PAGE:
Austria Unveils New Niobium Coin

Austria Unveils New Niobium Coin
An Austrian 25 euro silver coin with a niobium core is now available for purchase the Krause Publication’s online store. The new Austrian coin pays tribute to the field of robotics. The Austrian Mint’s Silver Niobium coins were first introduced in 2003 and have become extremely popular among collectors, investors, and gift-givers. The “Robotik” 25 Euro Silver Niobium coin, produced in 2011, is the ninth in this series.

The unique appearance of the niobium coins is largely due to a process known as anodized oxidation in which a thin oxide layer is produced on the surface. Light refraction enables different colors to arise--thus there is no need to apply any color to the coin. This technique shows up clearly in the deep reddish-pink color of the Robotik coin, which is a tribute to the color attributed to Mars.

Detailed illustrations on the obverse side feature mechanical cogs, binary coding, and a robotic version of Leonardo da Vinci’s Vetruvian Man, symbolizing the interplay between electronics and mechanics that is so fundamental to the science of robotics. The reverse shows a rugged Martian landscape with a European Space Agency robot exploring the Martian surface. A starry sky and the planet Earth shine down from the coin’s silver edge.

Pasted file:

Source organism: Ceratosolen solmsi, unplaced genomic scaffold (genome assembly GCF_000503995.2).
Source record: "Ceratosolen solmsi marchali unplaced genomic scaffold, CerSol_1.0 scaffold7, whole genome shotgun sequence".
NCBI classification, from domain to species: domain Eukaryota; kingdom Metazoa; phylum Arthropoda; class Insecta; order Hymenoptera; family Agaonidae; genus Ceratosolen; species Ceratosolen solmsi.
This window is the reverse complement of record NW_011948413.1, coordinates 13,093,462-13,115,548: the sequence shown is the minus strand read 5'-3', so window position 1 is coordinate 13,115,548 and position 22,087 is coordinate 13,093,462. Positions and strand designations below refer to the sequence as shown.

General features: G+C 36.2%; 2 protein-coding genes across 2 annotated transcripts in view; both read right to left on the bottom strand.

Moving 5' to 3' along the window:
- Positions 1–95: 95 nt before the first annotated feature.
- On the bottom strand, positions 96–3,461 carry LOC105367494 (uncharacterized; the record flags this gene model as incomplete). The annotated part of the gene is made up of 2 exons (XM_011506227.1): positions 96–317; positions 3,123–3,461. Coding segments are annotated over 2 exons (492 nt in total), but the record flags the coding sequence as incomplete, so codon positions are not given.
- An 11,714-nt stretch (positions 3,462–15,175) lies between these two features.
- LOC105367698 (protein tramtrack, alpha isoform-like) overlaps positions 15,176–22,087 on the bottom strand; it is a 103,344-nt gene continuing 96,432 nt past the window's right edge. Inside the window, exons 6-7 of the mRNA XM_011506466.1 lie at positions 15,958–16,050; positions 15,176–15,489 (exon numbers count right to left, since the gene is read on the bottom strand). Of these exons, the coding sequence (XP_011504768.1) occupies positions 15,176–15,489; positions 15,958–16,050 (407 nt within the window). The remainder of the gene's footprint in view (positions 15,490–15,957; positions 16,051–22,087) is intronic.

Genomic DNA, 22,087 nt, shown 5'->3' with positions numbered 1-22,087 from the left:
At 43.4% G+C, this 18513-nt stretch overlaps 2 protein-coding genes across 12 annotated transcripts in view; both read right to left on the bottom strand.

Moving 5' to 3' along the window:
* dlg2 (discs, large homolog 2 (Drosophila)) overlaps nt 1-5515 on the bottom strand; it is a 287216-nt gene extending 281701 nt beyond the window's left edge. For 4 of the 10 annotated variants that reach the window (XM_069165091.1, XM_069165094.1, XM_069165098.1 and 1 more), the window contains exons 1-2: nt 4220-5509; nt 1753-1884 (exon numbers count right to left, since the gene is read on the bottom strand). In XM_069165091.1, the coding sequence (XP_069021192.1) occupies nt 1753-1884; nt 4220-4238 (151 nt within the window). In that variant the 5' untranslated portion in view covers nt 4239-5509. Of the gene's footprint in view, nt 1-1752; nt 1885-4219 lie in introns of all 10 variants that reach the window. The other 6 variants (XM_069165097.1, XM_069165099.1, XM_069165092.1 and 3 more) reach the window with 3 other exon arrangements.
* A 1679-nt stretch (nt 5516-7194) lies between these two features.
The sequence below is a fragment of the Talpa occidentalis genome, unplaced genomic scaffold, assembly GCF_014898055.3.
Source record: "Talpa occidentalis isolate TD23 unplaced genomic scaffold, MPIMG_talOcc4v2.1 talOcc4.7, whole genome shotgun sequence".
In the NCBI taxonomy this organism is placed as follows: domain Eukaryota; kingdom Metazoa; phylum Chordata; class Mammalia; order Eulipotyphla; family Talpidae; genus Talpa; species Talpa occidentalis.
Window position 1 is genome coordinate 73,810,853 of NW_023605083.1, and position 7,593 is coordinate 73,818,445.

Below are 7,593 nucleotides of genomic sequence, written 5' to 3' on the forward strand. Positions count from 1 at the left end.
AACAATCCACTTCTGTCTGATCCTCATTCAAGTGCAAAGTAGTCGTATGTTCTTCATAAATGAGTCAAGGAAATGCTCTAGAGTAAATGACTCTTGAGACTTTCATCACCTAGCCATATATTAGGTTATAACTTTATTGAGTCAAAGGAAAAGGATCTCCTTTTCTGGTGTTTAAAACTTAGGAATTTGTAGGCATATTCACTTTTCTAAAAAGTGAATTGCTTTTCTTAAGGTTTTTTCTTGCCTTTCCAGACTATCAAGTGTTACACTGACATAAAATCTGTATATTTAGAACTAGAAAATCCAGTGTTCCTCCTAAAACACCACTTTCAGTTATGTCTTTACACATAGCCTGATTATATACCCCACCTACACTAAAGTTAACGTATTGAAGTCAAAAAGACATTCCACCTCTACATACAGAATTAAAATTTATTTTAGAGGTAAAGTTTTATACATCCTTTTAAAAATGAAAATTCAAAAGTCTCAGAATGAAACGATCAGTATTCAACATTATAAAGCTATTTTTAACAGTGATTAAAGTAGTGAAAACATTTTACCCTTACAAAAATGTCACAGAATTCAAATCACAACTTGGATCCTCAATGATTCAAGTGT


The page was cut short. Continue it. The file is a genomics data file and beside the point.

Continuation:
The Mars Lander featured on the coin was designed by Thomas Pesendorfer. Each coin is has a diameter of 34 mm, and contains 9 grams of .900 fine silver in the outer ring and 7.15 grams of .998 pure niobium in the inner core. The 25-euro coins have a maximum mintage of 65,000 pieces, struck in special uncirculated quality. The coin is currently available for $74 online at the first six coins in this Silver Niobium series has sold out already.

The Austrian Mint is situated in the heart of Vienna and is the official minting authority for Austria with a 800 year history. The Mint is the source for all Austrian Euro and Cent coins, whether they are intended for shopping, as an investment or for collection. Before the Euro, the Schilling and Groschen coins were minted, and before that – during the monarchy – Crowns, Guilders and Ducats were struck by the Austrian Mint. The company is located close to the centre at the Vienna Stadtpark in a Biedermeier building erected under Emperor Ferdinand I. from 1835 to 1837. Today it accommodates one of the most modern mints in the world

Related Articles
Editor's Picks Articles
Top Ten Articles
Previous Features
Site Map

Content copyright © 2022 by Gary Eggleston. All rights reserved.
This content was written by Gary Eggleston. If you wish to use this content in any manner, you need written permission. Contact Gary Eggleston for details.